I was very close to giving this book five stars but the romance prevented me from doing that. There is actually not a whole lot of romance in this book, which I really liked, but I wasn't really fond of Quinn's attachment to Deacon (or rather, Deacon's attachment to Quinn). Deacon is Quinn's ex, he is also a closer, and they had an off-on relationship before the start of the book. I understand why they are close to one another because they both understand what it is like to be a closer, but Deacon broke up with Quinn. Deacon hurt Quinn, for unknown and stupid reasons. But now Deacon is trying to get back with her? I didn't really trust him and I wanted Quinn to keep him at friend level because their romantic relationship wasn't very healthy. I would have been fine with that because that would be showing a different type of relationship in a YA book (that you shouldn't be in unhealthy relationships), but it doesn't seem like they are remaining just friends. I will also mention that like the last books, there is an almost love triangle. I don't really consider is a love triangle because there wasn't love there. Basically, Quinn starts a relationship with the dead girl's boyfriend. Quinn thinks it is love, but really she is just in love with the idea of the relationship that they had. I don't particularly agree with her choices, but I do like that this was explored.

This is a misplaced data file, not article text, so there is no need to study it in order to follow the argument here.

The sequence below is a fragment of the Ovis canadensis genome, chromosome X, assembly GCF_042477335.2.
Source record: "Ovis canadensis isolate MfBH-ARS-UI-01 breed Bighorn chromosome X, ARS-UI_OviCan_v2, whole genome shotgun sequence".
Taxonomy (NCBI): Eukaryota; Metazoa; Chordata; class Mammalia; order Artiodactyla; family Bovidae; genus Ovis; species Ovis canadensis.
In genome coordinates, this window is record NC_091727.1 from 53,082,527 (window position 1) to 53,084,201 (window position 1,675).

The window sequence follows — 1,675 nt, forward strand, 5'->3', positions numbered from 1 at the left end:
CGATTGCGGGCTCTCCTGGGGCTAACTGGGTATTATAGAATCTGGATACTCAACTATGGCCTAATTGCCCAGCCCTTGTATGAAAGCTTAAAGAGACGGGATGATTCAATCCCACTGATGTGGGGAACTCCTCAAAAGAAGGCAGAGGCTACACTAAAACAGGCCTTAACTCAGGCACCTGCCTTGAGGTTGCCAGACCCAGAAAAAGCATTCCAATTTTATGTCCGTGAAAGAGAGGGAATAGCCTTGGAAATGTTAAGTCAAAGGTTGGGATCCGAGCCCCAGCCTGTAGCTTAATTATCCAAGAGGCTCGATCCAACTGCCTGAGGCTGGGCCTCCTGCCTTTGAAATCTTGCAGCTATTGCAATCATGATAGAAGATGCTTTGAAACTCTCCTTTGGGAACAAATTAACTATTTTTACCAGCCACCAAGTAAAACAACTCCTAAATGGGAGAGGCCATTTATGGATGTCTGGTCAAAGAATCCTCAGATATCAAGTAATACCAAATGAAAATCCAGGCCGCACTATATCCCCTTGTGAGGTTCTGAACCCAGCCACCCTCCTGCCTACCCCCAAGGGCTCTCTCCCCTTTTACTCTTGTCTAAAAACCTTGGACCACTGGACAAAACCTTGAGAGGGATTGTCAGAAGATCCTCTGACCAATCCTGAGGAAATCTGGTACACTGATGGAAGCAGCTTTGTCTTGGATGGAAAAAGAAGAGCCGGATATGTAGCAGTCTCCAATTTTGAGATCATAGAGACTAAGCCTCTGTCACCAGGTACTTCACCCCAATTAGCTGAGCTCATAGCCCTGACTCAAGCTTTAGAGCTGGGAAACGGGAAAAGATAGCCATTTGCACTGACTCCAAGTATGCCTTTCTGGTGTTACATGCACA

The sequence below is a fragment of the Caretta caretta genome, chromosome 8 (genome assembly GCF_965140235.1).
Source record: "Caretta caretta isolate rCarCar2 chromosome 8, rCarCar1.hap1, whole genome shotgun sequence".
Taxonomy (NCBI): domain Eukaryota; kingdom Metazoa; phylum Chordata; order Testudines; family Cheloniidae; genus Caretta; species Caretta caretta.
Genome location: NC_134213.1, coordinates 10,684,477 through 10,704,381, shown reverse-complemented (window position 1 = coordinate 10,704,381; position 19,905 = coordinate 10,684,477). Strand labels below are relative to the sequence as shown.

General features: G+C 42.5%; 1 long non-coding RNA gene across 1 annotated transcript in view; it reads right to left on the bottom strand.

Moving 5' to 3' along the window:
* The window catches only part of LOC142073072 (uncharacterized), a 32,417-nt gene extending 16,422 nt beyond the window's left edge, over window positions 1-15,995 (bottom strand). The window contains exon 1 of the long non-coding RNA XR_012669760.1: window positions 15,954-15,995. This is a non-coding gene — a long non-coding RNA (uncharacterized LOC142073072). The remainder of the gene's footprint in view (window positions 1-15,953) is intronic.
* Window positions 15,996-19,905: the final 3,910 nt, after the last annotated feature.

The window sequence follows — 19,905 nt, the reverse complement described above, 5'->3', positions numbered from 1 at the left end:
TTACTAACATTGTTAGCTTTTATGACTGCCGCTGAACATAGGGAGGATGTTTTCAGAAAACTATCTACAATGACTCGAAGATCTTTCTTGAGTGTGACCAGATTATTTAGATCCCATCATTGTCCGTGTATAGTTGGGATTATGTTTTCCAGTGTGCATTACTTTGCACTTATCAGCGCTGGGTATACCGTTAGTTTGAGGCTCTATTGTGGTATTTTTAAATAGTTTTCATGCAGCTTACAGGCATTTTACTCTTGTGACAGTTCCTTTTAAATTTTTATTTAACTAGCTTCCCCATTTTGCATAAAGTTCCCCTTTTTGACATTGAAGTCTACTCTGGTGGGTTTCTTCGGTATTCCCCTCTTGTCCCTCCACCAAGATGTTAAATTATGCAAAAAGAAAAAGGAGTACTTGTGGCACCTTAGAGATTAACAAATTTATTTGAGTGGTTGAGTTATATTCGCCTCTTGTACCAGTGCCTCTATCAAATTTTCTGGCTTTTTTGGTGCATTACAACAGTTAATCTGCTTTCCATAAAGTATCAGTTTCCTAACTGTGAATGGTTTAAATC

Now throughout so much of the book, I just keep flipping pages, engrossed in the book. Then I get to the ending and boy was it a bombshell. I have to be vague here, but the ending was completely unexpected and it really blew my mind (and made me feel bad for Quinn). 


Overall, this is a great addition to The Program series. It introduced completely new ideas but it feels right at home with the rest of the books. I am excited to see how this will continue and lead to the actual Program. I most definitely will be reading the next book.

I hereby give this book
4 Stars!
Meaning: I really liked this book!